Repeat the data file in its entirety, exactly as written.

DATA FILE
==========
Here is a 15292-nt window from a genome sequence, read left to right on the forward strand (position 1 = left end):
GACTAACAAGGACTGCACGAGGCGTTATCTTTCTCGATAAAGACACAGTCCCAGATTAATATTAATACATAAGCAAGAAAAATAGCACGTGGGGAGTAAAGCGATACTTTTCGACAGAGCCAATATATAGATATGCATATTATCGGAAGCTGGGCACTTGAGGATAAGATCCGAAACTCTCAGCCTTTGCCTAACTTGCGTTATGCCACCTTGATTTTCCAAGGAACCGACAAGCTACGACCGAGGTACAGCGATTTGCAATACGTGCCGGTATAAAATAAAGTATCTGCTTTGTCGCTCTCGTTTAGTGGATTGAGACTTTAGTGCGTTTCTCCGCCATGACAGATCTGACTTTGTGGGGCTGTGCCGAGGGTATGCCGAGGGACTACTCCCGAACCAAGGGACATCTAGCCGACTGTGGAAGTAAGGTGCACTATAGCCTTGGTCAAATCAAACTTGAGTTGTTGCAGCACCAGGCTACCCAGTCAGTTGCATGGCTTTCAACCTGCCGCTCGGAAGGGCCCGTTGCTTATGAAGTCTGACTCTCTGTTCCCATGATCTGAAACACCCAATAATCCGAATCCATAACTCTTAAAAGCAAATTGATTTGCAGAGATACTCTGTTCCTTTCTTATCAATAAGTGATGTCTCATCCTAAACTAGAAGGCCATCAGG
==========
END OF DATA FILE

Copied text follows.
Here is a 15292-nt window from a genome sequence, read left to right on the forward strand (position 1 = left end):
GACTAACAAGGACTGCACGAGGCGTTATCTTTCTCGATAAAGACACAGTCCCAGATTAATATTAATACATAAGCAAGAAAAATAGCACGTGGGGAGTAAAGCGATACTTTTCGACAGAGCCAATATATAGATATGCATATTATCGGAAGCTGGGCACTTGAGGATAAGATCCGAAACTCTCAGCCTTTGCCTAACTTGCGTTATGCCACCTTGATTTTCCAAGGAACCGACAAGCTACGACCGAGGTACAGCGATTTGCAATACGTGCCGGTATAAAATAAAGTATCTGCTTTGTCGCTCTCGTTTAGTGGATTGAGACTTTAGTGCGTTTCTCCGCCATGACAGATCTGACTTTGTGGGGCTGTGCCGAGGGTATGCCGAGGGACTACTCCCGAACCAAGGGACATCTAGCCGACTGTGGAAGTAAGGTGCACTATAGCCTTGGTCAAATCAAACTTGAGTTGTTGCAGCACCAGGCTACCCAGTCAGTTGCATGGCTTTCAACCTGCCGCTCGGAAGGGCCCGTTGCTTATGAAGTCTGACTCTCTGTTCCCATGATCTGAAACACCCAATAATCCGAATCCATAACTCTTAAAAGCAAATTGATTTGCAGAGATACTCTGTTCCTTTCTTATCAATAAGTGATGTCTCATCCTAAACTAGAAGGCCATCAGG